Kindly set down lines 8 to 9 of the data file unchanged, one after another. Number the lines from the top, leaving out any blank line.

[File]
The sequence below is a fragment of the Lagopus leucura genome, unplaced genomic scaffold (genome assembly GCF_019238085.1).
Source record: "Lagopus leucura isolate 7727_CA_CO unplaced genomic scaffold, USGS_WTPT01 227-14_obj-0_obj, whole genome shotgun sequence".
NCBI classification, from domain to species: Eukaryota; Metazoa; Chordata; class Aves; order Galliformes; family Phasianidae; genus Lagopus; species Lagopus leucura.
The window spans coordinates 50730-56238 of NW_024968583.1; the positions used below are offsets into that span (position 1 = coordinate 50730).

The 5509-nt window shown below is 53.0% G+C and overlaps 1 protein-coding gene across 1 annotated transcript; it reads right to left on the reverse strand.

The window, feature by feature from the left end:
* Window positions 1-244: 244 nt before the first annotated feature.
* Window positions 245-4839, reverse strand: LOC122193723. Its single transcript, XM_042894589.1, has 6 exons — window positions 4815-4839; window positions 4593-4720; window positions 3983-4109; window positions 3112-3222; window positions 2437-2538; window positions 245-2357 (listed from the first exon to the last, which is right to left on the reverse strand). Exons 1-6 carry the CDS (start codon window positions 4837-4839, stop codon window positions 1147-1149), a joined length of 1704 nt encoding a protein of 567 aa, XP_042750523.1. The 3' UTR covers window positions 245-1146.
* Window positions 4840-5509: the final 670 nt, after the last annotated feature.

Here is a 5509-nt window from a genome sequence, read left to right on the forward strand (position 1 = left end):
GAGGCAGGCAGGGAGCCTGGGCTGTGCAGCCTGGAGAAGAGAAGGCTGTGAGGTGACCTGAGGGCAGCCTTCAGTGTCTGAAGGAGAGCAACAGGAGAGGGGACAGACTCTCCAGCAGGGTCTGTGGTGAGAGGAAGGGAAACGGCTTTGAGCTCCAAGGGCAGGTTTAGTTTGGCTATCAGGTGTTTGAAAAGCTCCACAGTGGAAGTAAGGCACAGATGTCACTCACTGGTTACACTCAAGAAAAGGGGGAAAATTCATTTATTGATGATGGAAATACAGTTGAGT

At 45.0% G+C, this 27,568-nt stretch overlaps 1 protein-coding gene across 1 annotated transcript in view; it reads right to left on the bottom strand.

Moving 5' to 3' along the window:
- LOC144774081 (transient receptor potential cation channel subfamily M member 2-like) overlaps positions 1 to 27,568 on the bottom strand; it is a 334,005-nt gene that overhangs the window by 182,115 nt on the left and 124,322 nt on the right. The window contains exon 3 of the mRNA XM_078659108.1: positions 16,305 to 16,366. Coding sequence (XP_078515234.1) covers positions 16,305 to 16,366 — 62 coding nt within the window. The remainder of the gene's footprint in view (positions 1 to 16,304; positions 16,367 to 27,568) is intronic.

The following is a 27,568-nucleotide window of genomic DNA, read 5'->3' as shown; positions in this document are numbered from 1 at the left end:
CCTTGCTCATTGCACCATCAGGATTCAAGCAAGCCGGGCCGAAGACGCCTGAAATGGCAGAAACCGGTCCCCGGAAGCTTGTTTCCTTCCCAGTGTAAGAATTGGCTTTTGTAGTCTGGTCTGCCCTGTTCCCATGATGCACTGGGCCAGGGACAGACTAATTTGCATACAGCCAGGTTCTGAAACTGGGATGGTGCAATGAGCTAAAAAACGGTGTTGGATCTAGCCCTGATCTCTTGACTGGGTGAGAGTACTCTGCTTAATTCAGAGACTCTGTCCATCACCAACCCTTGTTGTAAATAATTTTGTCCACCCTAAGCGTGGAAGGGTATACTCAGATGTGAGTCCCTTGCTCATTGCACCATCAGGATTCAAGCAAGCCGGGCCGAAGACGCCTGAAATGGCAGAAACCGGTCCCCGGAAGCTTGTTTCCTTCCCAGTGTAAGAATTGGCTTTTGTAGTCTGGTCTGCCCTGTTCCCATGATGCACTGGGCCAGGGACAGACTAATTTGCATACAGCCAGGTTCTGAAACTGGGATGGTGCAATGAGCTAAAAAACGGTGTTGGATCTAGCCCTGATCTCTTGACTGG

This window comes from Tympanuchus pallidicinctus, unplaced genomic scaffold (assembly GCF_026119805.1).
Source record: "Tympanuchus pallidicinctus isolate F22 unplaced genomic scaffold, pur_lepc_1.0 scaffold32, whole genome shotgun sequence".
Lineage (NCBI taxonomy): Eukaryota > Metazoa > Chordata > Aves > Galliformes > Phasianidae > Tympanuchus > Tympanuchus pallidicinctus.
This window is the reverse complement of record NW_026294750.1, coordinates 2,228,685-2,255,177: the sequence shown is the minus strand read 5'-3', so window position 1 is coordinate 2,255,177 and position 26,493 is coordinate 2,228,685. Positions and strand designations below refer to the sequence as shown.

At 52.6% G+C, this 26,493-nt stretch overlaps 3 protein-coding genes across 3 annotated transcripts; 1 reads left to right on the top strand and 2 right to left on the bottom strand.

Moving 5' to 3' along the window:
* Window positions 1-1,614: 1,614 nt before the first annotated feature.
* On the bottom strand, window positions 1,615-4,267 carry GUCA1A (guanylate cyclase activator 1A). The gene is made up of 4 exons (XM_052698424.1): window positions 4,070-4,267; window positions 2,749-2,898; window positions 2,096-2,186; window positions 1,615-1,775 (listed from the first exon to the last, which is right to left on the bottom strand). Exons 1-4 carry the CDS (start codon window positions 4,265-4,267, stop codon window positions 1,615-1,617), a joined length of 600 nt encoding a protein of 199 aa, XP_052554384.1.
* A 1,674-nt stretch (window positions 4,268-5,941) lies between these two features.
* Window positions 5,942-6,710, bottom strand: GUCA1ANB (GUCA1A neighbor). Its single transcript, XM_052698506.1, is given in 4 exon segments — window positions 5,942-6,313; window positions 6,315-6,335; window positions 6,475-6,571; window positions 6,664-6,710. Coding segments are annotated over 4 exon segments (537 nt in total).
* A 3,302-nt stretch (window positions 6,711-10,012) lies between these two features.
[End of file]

* Window positions 245-4839, reverse strand: LOC122193723. Its single transcript, XM_042894589.1, has 6 exons — window positions 4815-4839; window positions 4593-4720; window positions 3983-4109; window positions 3112-3222; window positions 2437-2538; window positions 245-2357 (listed from the first exon to the last, which is right to left on the reverse strand). Exons 1-6 carry the CDS (start codon window positions 4837-4839, stop codon window positions 1147-1149), a joined length of 1704 nt encoding a protein of 567 aa, XP_042750523.1. The 3' UTR covers window positions 245-1146.
* Window positions 4840-5509: the final 670 nt, after the last annotated feature.